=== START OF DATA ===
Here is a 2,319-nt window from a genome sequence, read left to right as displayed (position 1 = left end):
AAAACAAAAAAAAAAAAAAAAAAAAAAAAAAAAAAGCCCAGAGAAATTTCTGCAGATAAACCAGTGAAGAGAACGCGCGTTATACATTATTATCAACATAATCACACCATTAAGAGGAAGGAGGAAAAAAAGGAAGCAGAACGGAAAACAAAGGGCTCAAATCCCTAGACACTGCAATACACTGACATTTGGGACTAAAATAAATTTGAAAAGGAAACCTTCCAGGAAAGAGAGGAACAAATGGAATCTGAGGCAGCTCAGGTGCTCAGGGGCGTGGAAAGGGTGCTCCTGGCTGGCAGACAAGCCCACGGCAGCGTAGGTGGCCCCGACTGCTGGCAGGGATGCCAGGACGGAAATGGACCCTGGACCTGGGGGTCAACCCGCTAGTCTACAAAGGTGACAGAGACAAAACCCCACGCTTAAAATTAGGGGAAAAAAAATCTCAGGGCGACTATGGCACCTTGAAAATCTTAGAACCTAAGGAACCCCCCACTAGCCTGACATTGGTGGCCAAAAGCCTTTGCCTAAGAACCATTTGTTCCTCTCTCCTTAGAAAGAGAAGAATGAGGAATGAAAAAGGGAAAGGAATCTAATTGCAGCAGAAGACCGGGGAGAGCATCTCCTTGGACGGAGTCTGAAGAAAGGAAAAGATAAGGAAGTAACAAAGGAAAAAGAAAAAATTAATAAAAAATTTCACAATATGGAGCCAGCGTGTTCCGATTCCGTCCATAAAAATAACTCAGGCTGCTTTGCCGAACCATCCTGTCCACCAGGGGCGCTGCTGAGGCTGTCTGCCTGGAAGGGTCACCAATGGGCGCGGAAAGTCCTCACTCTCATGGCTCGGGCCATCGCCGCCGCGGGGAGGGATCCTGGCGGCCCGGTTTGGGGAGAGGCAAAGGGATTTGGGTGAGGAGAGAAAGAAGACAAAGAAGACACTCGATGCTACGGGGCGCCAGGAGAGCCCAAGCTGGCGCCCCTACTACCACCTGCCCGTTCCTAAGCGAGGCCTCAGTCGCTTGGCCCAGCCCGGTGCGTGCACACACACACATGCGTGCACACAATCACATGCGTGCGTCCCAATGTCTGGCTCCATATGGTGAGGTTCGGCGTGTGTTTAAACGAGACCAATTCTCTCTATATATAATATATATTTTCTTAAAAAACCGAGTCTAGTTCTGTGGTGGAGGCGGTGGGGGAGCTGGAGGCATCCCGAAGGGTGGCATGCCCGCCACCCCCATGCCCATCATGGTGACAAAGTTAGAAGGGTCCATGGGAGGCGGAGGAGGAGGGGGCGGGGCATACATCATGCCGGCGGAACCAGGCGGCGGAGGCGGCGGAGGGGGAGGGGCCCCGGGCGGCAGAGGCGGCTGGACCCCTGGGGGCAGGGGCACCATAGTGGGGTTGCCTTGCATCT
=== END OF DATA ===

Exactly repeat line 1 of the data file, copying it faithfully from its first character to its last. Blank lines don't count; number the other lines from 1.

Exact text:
Here is a 2,319-nt window from a genome sequence, read left to right as displayed (position 1 = left end):